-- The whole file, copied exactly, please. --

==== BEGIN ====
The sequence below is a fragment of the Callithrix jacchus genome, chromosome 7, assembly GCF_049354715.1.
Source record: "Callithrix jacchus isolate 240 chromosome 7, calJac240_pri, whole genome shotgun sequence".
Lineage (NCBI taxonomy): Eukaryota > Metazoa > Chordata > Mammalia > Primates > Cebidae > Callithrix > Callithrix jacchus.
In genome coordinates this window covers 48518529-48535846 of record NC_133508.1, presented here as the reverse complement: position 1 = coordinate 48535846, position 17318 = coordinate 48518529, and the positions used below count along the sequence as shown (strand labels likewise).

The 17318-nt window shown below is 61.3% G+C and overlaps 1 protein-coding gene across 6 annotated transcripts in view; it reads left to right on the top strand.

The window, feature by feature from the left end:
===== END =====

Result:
The sequence below is a fragment of the Callithrix jacchus genome, chromosome 7, assembly GCF_049354715.1.
Source record: "Callithrix jacchus isolate 240 chromosome 7, calJac240_pri, whole genome shotgun sequence".
Lineage (NCBI taxonomy): Eukaryota > Metazoa > Chordata > Mammalia > Primates > Cebidae > Callithrix > Callithrix jacchus.
In genome coordinates this window covers 48518529-48535846 of record NC_133508.1, presented here as the reverse complement: position 1 = coordinate 48535846, position 17318 = coordinate 48518529, and the positions used below count along the sequence as shown (strand labels likewise).

The 17318-nt window shown below is 61.3% G+C and overlaps 1 protein-coding gene across 6 annotated transcripts in view; it reads left to right on the top strand.

The window, feature by feature from the left end: